Richard Tol has written a new paper on The Structure of the Climate Debate, and apparently it has ‘sailed through’ the peer review (pal review?) process. Somehow the editors must have found reviewers up whose nose the paper did not get.
The abstract says:
First-best climate policy is a uniform carbon tax which gradually rises over time. Civil servants have complicated climate policy to expand bureaucracies, politicians to create rents. Environmentalists have exaggerated climate change to gain influence, other activists have joined the climate bandwagon. Opponents to climate policy have attacked the weaknesses in climate research. The climate debate is convoluted and polarized as a result, and climate policy complex. Climate policy should become easier and more rational as the Paris Agreement has shifted climate policy back towards national governments. Changing political priorities, austerity, and a maturing bureaucracy should lead to a more constructive climate debate.
As he remarks in his tweet, it is likely to “get up everyone’s nose”, by calling for an increasing carbon tax and at the same time criticising activists for exaggeration.
After the introduction, section 2 is called “The case for climate policy”, but this section does not do exactly what it says on the tin. In fact most of it is a criticism of environmentalists and some climate scientists (he singles out the notorious Potsdam group) for their “construction of all climate change as necessarily bad”. He mentions the various positive aspects — fewer cold-related deaths, less heating needed, carbon dioxide as plant food — and says that even with the negative effects he expects from more pronounced warming, the impacts will be moderate, so there’s little case made for climate policy.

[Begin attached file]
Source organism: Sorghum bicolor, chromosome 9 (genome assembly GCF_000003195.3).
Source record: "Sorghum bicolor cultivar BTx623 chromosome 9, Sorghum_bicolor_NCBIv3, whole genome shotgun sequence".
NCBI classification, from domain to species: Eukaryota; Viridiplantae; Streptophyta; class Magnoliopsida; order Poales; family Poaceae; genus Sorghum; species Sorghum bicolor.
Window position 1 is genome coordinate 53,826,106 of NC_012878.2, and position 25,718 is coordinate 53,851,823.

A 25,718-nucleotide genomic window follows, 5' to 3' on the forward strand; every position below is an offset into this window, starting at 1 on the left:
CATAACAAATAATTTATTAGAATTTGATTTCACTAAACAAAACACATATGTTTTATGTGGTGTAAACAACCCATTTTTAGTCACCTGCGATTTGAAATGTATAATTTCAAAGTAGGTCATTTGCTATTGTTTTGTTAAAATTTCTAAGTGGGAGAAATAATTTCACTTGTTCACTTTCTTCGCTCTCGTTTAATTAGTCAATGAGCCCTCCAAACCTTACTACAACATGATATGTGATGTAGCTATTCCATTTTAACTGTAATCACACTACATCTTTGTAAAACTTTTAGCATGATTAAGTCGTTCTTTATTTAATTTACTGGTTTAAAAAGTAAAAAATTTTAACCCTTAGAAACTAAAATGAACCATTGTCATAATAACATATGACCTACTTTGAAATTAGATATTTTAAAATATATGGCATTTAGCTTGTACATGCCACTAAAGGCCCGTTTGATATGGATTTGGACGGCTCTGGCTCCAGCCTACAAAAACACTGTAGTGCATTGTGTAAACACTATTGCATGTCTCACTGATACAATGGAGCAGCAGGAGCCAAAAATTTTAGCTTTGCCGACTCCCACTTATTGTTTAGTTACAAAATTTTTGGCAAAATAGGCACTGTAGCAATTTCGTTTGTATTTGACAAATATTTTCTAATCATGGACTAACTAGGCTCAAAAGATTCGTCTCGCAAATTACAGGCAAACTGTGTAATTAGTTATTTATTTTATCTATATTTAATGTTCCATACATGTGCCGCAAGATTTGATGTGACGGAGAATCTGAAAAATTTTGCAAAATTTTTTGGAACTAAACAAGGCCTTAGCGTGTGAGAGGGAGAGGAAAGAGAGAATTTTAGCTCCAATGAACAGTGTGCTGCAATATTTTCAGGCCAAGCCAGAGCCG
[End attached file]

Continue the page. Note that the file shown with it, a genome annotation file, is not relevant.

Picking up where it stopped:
Section 3 presents Tol’s preferred solution of an escalating carbon tax, but the obvious question of how this is to be achieved in a global and fair way isn’t discussed. Higher carbon taxes in the UK would just drive production elsewhere — which has already happened of course — resulting in no decrease in global emissions.
The main content of the paper is three pages on the climate policy debate, in section 4. He lists a number of factors that get in the way of a sensible policy debate:
- The fear narrative, preaching doom in a religious or tribal way.
- Virtue-signalling politicians: “This offers the opportunity for politicians to channel their inner Bruce Willis and make grand promises about saving the world.”
- Deflecting attention: Why is Christine Lagarde, head of the IMF, spending so much time pontificating about climate change rather than focusing on financial matters?
- Inflated bureaucracy: “Emissions have hardly budged, but a growing and by now vast number of civil servants have occupied themselves with creating a bureaucratic fiction that something is happening.”
- Promotion of other agendas: World government, gender issues, fair trade… and these obscure the main issue.
Finally there is a discussion of the progress in climate policy and the Paris agreement — which Tol describes as a step forward, not despite but because of the fact that it does not try to set legally binding emissions reduction rules.
It’s all clearly written and quite easy to read, so go and read it. Did it get up your nose?
A few related recent blog posts:
Paul Homewood has a post on James Hansen, who like Tol supports a carbon tax, but “slams” the Paris agreement.
Reiner Grundmann comments on the climate debate, climate policy and “wicked” problems.
Anthony Watts finds a wikileaks email from Clinton campaign manager Robby Mook that describes a carbon tax as “lethal” and says “I don’t want to support one.”